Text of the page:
Senate Approves Bipartisan Criminal Justice Bill The Senate passed an overhaul of the criminal justice system which will revise sentencing laws. David Greene talks to Sen. Cory Booker and NPR's Ayesha Rascoe weighs in on the conversation.
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Senate Approves Bipartisan Criminal Justice Bill

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Senate Approves Bipartisan Criminal Justice Bill

Senate Approves Bipartisan Criminal Justice Bill

Senate Approves Bipartisan Criminal Justice Bill

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The Senate passed an overhaul of the criminal justice system which will revise sentencing laws. David Greene talks to Sen. Cory Booker and NPR's Ayesha Rascoe weighs in on the conversation.

DAVID GREENE, HOST:

Democrats and Republicans came together on Capitol Hill last night. The Senate overwhelmingly approved the First Step Act. It's a criminal justice bill that would reduce prison sentences and offer more job training, with a goal of cutting down on repeat offenders. It now goes to the House with support from President Trump, who tweeted after the Senate vote, quote, "this will keep our communities safer and provide hope and a second chance to those who earn it." We have a key supporter of the bill with us this morning. It's Democratic Senator Cory Booker of New Jersey. Senator, good morning.

CORY BOOKER: Good morning. Thank you for having me on.

GREENE: Well, thanks for taking the time. So much to talk about in this bill. I mean, can you point, though, to maybe what you see is the most important change it would bring?

BOOKER: Well, I think that this is something that's going to change decades and decades of sentencing, where people were putting in more harsh sentencing - three strikes, you're out, harsher mandatory minimums that exploded our federal prison population 800 percent by - since 1980 alone. And so something we fought for in the Senate and were able to get in is a whole array of sentencing reform changes that bring proportionality back - or more proportionality - to our criminal justice system, help to liberate people who have been unjustly sentenced.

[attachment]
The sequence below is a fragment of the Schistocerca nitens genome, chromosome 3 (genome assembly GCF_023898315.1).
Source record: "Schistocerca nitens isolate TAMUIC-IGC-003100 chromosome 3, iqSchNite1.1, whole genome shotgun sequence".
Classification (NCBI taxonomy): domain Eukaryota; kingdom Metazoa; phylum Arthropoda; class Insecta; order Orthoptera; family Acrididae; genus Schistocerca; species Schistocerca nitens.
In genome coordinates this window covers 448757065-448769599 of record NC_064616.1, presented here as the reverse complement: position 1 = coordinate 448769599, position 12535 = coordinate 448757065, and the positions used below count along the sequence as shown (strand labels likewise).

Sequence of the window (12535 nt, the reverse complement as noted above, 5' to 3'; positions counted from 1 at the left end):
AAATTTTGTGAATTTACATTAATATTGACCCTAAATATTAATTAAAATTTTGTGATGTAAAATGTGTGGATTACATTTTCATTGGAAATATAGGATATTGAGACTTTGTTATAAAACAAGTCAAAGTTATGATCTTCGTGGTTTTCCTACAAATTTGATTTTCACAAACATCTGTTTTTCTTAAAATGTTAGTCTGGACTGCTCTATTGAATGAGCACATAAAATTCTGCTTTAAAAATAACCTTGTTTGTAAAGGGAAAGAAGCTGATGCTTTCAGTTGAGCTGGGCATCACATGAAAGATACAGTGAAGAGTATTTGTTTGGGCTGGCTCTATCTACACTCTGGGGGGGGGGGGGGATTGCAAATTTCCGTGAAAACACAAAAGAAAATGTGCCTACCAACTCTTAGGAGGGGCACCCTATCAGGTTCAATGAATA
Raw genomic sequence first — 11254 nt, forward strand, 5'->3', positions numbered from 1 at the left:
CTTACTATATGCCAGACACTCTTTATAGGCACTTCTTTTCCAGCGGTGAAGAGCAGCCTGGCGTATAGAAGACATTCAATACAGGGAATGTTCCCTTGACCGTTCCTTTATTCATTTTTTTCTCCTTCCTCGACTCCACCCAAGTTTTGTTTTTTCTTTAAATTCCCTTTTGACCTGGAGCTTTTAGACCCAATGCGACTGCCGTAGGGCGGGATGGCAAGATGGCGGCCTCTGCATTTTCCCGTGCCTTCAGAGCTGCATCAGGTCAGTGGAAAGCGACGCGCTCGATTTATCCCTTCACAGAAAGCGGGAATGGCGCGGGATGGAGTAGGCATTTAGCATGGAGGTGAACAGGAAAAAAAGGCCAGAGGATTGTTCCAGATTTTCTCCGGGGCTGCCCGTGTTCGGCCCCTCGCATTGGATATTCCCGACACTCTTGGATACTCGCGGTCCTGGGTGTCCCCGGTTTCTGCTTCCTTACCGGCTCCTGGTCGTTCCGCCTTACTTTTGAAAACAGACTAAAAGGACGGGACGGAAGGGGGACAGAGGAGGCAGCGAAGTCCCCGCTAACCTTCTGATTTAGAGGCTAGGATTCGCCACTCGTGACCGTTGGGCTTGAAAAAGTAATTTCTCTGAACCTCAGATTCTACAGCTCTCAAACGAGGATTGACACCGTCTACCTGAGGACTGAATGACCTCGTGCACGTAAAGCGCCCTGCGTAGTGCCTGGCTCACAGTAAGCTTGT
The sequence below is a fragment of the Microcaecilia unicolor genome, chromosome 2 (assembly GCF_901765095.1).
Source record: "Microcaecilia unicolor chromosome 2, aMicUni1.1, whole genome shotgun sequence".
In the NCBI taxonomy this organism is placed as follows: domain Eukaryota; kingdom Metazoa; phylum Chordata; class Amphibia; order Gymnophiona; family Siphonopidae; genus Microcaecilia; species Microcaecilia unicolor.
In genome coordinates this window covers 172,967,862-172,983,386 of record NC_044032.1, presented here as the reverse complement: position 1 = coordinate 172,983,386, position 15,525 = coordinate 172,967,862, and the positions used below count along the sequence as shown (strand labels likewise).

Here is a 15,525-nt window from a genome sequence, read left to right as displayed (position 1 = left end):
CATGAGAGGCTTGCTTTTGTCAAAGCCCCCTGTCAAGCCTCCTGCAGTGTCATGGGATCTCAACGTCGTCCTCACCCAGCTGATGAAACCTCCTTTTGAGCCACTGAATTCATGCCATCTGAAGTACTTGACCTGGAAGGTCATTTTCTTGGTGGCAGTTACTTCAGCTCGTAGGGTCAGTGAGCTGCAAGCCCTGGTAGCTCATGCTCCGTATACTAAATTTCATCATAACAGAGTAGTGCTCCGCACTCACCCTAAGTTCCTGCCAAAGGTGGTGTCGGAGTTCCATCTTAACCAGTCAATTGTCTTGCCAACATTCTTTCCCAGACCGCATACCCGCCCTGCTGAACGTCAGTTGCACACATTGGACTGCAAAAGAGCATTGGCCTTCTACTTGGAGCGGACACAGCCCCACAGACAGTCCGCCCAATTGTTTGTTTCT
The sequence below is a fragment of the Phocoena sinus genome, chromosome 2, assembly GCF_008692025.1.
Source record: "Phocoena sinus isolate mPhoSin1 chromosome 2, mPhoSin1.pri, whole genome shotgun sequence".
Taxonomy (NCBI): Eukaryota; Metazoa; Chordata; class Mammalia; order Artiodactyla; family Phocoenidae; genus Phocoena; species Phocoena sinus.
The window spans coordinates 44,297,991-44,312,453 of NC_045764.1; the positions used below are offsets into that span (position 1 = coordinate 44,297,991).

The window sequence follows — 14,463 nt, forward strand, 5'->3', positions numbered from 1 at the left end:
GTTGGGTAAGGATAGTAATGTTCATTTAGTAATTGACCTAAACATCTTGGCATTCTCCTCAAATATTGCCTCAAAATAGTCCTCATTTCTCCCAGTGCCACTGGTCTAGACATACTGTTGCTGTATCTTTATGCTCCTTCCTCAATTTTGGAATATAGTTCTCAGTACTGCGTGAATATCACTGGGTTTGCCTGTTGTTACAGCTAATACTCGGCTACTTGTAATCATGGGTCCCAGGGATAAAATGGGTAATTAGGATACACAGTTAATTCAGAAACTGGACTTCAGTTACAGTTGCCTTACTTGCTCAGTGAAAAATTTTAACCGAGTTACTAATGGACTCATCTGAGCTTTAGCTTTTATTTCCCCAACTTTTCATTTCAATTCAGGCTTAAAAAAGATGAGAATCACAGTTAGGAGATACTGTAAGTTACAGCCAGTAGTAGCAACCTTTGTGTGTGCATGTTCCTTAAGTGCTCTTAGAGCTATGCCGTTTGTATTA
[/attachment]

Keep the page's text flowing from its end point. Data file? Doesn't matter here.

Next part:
For example, when the crack cocaine, powder cocaine sentencing disparity was 100-to-1, it was - when we changed that, it was never retroactive. So this is something that will begin for the first time - really, in my lifetime - that we are doing things to make our justice system more just and stop this explosion of a war on drugs that just drove up our prison population in America, making us distinctive in humanity for having 1 out of every 4 incarcerated people on the planet Earth here in the United States.

GREENE: I know this is an issue you've been working very hard on. You said it was a moving night for you, this vote, and that this is literally one of the reasons you became a U.S. senator. What do you mean?

BOOKER: Well, I'm the only United States senator that lives in an inner-city, low-income, black-and-brown community where the criminal justice system's worst ills are often seen. We live in a nation where there's no difference between blacks and whites for using drugs or even selling drugs. But African-Americans are about four times more likely to be arrested for it. And if you're black and you're poor, the criminal justice system is just really an unfortunate and ugly place to the point now that there are more men under - more black men under criminal supervision than all the slaves in 1850 - than the men that were slaves in 1850.

And we have a dramatically unfair system that treats you better, as Bryan Stevenson says, if you're rich and guilty than poor and innocent. And so, for me, these are very personal issues. I see them every day in how people get a different justice system based upon where they live in America, where we have a country where 2 out of the last 3 presidents have done things that people are sitting in jail right now for.